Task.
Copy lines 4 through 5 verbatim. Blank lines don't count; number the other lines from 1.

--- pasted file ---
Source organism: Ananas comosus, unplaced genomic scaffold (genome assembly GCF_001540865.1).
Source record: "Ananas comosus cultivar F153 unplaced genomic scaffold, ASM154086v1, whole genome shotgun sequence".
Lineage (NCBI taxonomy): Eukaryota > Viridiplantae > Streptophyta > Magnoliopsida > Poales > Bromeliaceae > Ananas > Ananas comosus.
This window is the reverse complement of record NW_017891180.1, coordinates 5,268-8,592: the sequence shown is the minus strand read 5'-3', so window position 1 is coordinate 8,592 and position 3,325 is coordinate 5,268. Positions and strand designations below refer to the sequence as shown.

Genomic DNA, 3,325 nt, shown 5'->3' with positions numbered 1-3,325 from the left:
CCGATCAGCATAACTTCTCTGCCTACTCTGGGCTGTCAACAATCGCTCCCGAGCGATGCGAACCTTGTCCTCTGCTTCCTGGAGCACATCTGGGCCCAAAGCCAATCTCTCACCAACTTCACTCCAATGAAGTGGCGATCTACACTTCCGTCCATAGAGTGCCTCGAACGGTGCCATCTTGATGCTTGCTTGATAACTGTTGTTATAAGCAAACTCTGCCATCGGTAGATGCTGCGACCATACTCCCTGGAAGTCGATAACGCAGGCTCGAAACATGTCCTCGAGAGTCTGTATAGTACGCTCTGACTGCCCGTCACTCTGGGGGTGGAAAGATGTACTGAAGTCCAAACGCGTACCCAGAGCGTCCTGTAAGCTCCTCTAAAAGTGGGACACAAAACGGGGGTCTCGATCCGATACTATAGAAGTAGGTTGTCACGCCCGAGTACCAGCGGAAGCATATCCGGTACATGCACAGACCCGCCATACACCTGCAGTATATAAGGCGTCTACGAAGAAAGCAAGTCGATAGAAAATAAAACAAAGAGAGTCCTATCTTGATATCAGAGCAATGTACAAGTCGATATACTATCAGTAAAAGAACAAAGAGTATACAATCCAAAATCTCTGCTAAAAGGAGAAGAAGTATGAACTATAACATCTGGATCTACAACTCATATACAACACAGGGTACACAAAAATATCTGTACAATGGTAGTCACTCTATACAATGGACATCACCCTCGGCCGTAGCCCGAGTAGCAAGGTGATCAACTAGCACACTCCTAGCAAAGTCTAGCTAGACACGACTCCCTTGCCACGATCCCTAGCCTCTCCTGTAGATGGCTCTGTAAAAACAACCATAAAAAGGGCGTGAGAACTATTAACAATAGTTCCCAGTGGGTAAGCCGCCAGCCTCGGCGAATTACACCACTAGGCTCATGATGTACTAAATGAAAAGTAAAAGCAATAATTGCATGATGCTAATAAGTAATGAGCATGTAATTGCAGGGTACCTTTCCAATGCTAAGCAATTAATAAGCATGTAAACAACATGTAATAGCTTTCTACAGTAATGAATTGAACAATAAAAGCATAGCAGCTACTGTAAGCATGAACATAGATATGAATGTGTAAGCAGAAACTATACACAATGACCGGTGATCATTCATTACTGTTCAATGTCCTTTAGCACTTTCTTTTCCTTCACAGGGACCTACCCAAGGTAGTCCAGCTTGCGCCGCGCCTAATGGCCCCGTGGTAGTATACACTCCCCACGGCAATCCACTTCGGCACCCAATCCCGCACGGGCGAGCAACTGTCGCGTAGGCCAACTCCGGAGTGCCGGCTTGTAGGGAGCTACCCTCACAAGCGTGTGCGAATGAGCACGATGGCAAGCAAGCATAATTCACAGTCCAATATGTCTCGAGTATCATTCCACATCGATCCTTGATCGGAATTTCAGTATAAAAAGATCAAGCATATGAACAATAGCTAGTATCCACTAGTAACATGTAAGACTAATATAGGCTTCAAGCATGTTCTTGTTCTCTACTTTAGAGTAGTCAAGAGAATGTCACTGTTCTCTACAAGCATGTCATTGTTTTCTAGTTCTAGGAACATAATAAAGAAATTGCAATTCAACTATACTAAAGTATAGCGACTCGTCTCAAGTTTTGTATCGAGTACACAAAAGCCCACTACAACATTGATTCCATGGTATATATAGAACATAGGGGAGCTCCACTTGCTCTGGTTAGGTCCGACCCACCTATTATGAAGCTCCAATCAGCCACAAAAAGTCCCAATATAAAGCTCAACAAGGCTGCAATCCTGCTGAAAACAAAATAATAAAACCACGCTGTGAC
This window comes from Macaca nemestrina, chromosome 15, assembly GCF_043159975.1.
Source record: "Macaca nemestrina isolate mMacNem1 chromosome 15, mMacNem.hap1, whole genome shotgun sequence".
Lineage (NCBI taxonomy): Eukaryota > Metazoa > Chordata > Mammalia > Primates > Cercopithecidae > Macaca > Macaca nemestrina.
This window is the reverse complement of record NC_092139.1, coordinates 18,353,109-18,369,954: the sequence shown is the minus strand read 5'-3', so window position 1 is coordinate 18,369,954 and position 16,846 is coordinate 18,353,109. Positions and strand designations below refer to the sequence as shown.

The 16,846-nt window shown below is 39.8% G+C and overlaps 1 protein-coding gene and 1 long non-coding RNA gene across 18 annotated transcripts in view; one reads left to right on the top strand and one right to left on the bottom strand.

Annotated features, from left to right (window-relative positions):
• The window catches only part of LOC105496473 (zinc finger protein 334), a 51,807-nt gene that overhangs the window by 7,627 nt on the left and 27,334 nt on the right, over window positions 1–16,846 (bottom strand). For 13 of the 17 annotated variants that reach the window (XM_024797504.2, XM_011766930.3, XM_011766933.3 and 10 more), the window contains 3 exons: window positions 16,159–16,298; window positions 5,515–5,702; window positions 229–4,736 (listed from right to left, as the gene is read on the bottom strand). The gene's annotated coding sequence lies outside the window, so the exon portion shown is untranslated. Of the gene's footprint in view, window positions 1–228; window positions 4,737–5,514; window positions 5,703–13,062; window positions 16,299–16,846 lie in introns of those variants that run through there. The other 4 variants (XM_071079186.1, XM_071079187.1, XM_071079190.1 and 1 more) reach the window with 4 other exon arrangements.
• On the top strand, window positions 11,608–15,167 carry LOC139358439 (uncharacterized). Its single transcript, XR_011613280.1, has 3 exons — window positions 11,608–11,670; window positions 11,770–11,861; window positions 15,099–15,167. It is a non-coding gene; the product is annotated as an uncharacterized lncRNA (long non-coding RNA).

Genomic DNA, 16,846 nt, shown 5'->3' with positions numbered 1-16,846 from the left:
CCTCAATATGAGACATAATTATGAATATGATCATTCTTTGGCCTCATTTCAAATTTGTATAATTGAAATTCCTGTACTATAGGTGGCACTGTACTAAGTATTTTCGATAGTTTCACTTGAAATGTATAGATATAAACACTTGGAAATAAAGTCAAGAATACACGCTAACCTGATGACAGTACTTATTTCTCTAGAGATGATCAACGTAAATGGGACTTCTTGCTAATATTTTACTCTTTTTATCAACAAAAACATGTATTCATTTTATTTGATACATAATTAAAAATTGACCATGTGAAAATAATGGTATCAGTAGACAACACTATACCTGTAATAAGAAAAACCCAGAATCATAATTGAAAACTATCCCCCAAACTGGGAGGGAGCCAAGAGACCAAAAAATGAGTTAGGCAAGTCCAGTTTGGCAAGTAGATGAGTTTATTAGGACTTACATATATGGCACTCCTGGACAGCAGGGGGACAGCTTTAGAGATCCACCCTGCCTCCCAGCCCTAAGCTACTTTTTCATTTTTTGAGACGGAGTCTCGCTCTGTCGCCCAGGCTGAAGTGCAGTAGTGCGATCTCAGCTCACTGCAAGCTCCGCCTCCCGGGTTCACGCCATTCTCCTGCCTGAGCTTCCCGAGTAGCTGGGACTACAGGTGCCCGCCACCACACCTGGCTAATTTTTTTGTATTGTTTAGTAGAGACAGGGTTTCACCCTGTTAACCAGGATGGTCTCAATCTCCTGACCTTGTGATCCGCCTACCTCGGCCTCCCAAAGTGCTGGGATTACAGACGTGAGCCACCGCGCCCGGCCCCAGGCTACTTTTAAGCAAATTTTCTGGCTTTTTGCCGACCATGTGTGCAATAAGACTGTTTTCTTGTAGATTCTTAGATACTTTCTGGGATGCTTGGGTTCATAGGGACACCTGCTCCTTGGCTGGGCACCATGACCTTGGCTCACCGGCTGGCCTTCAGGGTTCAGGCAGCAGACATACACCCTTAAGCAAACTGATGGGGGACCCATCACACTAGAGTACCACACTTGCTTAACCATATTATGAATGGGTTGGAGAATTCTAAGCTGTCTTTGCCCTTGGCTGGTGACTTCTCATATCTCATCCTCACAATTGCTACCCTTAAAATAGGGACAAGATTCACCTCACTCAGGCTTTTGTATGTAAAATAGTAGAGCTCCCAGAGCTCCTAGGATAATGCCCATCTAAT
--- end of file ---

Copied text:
This window is the reverse complement of record NW_017891180.1, coordinates 5,268-8,592: the sequence shown is the minus strand read 5'-3', so window position 1 is coordinate 8,592 and position 3,325 is coordinate 5,268. Positions and strand designations below refer to the sequence as shown.

Genomic DNA, 3,325 nt, shown 5'->3' with positions numbered 1-3,325 from the left: